“But it is really location-specific when it comes to what kind of dock you are considering putting in on Manitoulin Island,” said Mr. Ferguson. “Making the wrong choice can result in a very costly mistake.”

Mr. Dearing, who has been selling Naylor Systems for upwards of five years (Naylor Systems, the supplier, has been in the business for 45 years) and worked as a contractor installing the systems for the previous owner for a number of years before that, noted that the aluminum systems he sells have lightweight going for them. “They are pretty easy to put in,” he said, noting they also have a very strong construction. 

Tough construction is an important consideration, agrees Mr. MacKay. He also sells aluminum systems, and his are made in Ontario by RnJ Machine, one of the pioneers in the industry. “The decking is all made-on-Manitoulin cedar,” he adds. The docks themselves are pole docks, with frames ranging from medium duty to heavy duty construction.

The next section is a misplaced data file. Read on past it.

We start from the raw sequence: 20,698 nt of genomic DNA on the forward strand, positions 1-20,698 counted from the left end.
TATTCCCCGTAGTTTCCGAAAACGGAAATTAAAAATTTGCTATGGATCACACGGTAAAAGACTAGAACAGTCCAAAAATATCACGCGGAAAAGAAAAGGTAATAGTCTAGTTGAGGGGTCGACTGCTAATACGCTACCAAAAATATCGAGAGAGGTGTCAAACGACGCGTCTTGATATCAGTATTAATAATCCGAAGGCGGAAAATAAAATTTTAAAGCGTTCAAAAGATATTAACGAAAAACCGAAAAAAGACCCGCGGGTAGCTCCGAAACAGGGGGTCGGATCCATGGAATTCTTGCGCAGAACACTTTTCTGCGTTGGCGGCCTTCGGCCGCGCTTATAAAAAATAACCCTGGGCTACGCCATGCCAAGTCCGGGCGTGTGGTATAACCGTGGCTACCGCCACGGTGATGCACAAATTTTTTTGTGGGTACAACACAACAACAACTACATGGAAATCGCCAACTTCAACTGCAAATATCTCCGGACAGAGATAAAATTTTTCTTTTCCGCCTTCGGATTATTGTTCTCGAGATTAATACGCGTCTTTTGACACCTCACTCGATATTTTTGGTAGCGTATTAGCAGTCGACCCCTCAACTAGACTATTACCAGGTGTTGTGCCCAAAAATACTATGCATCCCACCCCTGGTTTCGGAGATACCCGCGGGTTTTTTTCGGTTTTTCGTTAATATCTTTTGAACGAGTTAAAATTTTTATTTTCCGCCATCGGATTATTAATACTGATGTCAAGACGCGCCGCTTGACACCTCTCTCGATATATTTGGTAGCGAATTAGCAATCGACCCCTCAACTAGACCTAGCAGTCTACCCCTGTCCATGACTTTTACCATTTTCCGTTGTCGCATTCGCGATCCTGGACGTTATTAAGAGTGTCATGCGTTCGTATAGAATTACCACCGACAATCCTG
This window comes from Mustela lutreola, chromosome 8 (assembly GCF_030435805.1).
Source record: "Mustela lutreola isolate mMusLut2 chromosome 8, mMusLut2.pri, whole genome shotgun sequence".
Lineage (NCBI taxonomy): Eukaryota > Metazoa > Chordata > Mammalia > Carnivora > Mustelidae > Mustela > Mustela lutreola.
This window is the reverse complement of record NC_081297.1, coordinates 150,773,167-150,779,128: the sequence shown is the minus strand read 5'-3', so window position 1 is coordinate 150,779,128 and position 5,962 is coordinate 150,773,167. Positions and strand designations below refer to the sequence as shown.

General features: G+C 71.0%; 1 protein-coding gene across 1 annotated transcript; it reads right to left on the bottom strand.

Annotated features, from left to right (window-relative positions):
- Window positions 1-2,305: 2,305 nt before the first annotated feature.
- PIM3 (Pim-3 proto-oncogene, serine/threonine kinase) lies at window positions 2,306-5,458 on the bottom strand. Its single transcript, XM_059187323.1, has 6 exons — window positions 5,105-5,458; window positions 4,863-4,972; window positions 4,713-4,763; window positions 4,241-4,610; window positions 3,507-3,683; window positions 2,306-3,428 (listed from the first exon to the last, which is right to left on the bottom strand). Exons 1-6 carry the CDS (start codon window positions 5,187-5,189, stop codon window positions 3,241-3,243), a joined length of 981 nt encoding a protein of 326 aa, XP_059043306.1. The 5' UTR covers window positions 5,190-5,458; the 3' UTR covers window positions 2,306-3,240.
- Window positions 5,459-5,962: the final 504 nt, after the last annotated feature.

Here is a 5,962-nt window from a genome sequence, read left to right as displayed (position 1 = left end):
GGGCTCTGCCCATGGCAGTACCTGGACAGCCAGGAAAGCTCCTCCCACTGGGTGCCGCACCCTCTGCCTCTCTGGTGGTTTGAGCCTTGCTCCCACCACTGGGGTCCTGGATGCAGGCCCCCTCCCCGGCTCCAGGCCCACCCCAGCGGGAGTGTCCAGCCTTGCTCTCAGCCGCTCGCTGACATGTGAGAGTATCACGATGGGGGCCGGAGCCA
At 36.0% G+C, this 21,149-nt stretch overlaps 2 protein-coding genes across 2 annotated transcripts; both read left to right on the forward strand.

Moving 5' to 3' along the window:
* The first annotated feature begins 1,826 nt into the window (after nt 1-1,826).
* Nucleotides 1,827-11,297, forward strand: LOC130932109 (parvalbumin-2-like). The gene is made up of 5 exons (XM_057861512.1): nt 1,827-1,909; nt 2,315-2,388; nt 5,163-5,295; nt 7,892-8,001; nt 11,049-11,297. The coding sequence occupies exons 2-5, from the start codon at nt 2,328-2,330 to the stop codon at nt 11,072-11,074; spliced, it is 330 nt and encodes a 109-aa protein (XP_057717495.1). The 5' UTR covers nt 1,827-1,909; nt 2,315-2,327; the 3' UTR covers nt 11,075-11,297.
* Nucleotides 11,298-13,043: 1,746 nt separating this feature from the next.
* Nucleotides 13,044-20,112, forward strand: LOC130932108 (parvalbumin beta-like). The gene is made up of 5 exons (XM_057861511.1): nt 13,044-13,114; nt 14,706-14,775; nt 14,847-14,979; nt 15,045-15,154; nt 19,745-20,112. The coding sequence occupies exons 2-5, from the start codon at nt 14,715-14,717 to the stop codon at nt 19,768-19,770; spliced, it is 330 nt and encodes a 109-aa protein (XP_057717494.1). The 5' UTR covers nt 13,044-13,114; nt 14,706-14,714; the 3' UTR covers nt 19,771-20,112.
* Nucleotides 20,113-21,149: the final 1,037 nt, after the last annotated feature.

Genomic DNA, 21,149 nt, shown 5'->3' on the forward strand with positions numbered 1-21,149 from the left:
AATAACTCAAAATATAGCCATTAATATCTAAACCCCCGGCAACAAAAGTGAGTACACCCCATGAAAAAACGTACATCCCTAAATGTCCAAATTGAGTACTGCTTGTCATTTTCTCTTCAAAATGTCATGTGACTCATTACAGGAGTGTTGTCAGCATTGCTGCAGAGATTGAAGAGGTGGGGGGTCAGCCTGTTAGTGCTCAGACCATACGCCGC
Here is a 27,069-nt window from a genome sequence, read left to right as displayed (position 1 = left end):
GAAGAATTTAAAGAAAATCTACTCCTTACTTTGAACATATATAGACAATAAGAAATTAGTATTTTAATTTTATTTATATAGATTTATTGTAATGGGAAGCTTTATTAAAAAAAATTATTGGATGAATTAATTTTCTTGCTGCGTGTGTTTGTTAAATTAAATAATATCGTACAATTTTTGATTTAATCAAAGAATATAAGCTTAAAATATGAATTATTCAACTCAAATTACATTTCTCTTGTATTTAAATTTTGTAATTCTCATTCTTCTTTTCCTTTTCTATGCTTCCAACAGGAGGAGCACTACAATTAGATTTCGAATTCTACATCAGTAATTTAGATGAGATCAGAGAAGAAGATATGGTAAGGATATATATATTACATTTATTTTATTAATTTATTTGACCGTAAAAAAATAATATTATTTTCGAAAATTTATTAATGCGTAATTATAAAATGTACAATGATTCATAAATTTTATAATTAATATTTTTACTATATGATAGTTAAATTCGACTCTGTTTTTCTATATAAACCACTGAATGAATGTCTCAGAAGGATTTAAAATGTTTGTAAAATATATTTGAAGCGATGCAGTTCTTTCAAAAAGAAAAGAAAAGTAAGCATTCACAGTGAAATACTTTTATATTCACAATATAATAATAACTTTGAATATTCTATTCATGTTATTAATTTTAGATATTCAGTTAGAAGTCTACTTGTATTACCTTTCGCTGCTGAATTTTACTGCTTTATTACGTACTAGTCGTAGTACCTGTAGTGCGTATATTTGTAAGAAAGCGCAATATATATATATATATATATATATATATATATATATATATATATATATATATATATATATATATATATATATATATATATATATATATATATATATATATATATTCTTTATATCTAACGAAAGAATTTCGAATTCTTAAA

“Our frames are all fusion-welded,” Mr. Ferguson said of his Whitewater brand. “A lot of systems depend on the wood structure. Ours have one solid welded frame so you are not relying on wood, it makes for a more stable deck. We are not the least expensive, and I wouldn’t want to be. I want my customers to be more than happy when the job is done.”

Pole docks are not only adjustable to changing water levels, notes Mr. MacKay, they also tend to be “more stable than floating docks. People with balance challenges or vertigo can have trouble with a lot of floating docks.” Mr. MacKay notes that his company does sell floating docks, as they are often the best option when the dock needs to be installed in deep water where it is too far down to install posts.

“Really, the two biggest things are waterfront exposure or deep water, and what they want to do with the dock,” he said. “Do you just want access to your boat or do you want an outdoor extension to your living space?” 

Kind of like a deck where you might want to have guests over for a barbecue or just some way to get in an elevated door to your house? “Absolutely,” he replies.

All of the dock suppliers also agree heartily that, like most things in life, you get what you pay for, and if something is a lot cheaper than its competitors there is usually a reason.